• Adjusting the data model to reflect these governance rules.
Data Governance TacticExampleBusiness Impact
Resolving definitional conflictsCRM refers to B2B re-sellers as a ‘partner,’ but financial reporting considers them ‘customerHolistically measure revenue across channels
Defining and logging rules in business glossaryDefine ‘region’ as one of six delineated U.S. sales territoriesBusiness glossary serves as ‘single source of truth’ to begin rectifying data across sources
Creating and documenting data quality rulesCRM has no minimum character requirement and allows special characters for ‘business name’ while ERP requires 25 characters and only supports plain textEnsure consistent, complete data throughout the enterprise through formal rules and validation mechanisms
Adjust the data model to reflect governance rulesMarketing department does not realize the address field is separate from the ordering/shipping addressData governance framework is visible to all stakeholders

While data governance as a strategic framework can help organizations best define how to manage their data, they still need to enforce these governance standards. Indeed, the previous examples only constitute the “policy and creation and management” phase of data governance — executing those policies then monitoring their effectiveness is where IT leaders can truly demonstrate the value of their governance initiatives and unleash the value of their Azure investment.

Enforce Data Governance Standards with Master Data Management

Now that you have a formal data governance program in place — whether through a dedicated application or as a documented framework — you cannot let your hard work go to waste! Your rules, definitions and data modeling must be enforced on the data to ensure it is accurate, trusted and available across the enterprise.

You have already established through your building and implementing your data governance program that various source systems, departments and data types each have unique data quality and validation requirements, i.e., what is good for a CRM may not suffice in an ERP.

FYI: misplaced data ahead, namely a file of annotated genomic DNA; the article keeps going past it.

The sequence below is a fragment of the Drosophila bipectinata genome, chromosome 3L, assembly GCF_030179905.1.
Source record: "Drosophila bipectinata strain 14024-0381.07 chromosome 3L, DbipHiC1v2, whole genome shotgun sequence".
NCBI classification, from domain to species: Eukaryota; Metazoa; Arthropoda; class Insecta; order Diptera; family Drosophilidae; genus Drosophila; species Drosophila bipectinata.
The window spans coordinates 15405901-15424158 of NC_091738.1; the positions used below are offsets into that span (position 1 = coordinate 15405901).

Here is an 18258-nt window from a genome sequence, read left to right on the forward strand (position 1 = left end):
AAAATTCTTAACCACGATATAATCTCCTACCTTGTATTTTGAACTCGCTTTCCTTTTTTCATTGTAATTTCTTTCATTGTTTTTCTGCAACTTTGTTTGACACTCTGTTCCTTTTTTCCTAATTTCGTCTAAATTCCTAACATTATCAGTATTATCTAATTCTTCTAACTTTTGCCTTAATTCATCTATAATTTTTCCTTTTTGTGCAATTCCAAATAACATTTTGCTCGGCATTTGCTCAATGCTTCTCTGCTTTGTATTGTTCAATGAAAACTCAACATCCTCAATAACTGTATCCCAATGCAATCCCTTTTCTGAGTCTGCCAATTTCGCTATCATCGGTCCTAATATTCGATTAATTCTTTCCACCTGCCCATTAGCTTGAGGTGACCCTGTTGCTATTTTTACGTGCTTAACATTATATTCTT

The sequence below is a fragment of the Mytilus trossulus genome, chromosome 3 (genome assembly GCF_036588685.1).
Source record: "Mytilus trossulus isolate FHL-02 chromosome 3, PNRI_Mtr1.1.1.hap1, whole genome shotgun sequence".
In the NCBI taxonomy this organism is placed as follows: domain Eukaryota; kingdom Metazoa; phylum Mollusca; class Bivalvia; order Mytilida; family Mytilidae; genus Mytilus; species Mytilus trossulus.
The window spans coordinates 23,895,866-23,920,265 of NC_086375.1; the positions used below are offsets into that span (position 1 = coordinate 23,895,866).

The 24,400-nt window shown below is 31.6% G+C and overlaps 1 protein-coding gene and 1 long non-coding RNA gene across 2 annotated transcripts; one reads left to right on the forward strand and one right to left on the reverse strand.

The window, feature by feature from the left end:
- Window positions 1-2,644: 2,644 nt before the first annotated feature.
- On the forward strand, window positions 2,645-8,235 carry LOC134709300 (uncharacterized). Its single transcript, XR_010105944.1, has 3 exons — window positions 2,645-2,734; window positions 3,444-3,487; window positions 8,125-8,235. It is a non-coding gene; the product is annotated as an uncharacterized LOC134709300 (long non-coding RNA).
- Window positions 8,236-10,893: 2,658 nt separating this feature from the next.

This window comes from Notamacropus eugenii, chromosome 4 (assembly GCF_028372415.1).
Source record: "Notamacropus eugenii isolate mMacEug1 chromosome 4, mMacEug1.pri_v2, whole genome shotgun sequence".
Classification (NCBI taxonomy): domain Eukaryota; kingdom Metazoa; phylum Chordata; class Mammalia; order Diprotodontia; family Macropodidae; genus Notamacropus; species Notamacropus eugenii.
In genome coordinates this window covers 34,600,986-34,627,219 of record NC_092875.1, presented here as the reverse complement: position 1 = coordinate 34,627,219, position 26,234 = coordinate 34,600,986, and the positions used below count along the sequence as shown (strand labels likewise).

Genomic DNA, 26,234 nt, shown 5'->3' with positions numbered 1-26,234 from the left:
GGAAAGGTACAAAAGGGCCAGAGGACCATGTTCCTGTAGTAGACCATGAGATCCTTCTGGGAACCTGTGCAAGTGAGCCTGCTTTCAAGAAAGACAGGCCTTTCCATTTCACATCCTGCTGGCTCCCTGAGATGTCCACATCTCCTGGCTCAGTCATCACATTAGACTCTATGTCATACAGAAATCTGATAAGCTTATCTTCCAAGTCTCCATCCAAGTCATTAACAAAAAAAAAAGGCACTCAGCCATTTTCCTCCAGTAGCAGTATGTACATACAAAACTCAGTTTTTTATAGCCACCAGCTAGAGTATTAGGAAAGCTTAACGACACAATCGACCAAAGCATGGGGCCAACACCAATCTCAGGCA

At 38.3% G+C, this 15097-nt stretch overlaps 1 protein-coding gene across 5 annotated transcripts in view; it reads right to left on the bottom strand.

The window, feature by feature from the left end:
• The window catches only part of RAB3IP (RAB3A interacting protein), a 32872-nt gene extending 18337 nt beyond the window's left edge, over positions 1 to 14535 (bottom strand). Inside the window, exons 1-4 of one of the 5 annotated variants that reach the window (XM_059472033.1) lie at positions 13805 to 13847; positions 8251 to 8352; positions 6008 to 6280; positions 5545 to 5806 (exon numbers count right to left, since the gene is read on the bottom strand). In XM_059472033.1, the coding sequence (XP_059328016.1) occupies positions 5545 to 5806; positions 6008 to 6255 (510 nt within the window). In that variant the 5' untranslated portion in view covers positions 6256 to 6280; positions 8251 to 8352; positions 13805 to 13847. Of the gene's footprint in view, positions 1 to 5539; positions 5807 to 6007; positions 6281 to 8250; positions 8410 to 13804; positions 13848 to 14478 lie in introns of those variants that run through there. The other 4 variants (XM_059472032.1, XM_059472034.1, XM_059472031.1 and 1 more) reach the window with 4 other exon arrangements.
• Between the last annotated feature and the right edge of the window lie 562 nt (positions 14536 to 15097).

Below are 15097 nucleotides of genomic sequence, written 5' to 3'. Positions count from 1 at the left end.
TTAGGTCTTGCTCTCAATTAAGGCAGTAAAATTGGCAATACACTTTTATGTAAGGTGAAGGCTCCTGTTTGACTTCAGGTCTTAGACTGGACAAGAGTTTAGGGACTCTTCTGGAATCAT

So rather than hiring data stewards to continually reconcile and correct data on an ad-hoc basis or try to enforce data standards upon entry in the source system, holistically manage your enterprise data with master data management (MDM).

MDM is a hub for matching and merging records and implementing data quality standards for undeniable trust. And much like a dedicated governance application can make your efforts much easier, you need an MDM platform that can be quickly implemented with a native Azure integration, is multidomain, and scalable across your organization.

MDM can handle data from multiple source systems both operating in Azure and from external sources, including ERPs, CRMs, custom applications, cloud applications, legacy apps and more. Scanning these data sources with Purview can build a catalog of what data is available from each source, and applying MDM to analyze common data domains can quickly identify data quality issues like missing, conflicting, incomplete, duplicated, and outdated information.

MDM corrects these problems by uniformly enforcing data quality standards —matching, merging, validating and correcting your data — then syncing it back to sources.

MDM also excels in multi-domain use cases like combining householding, product and contract information for risk-based pricing in finance, or coupling provider, patient and treatment data in healthcare. In fact, almost all real-world business use cases rely on data from more than one master data domain.

Business outcomes depend on multiple domains, and multi-domain MDM handles domains for any use case. Customer domain data must be combined with product data to properly identify cross-selling and upselling opportunities. In manufacturing, you need data about items, planners, and facilities for strategic procurement. The more cross-domain utility you get from MDM, the greater your ROI.

Maximize the Return on Your Azure Investment with Trusted Data

The single source of truth that MDM can provide is the best path for high-quality, trusted data in Azure because of its multi-source, multi-domain design.

Don’t let poor-quality data derail your diverse Azure ecosystem. Use MDM to complement your data governance program and work with your existing systems and databases to effectively manage your data.

To learn more about how MDM can seamlessly complement your Azure investment, explore the Profisee platform see how it seamlessly integrates into Azure to deliver high-quality, trusted data across the Azure data estate.

Ready to see MDM in action? Schedule a live demo to see how the Profisee MDM platform can solve your unique business challenges.

Other Posts

Harvard Business Review on the Path to Trustworthy Data

of executives say that having a strong master data management program is important to ensuring their future success.

of executives believe their organizations are underinvesting in their enterprise-wide data strategy.

of executives say their organizations rely on more than 6 data types that are essential to business operations.

of respondents who have employed MDM say their organizations' approach to MDM is moderately or very effective.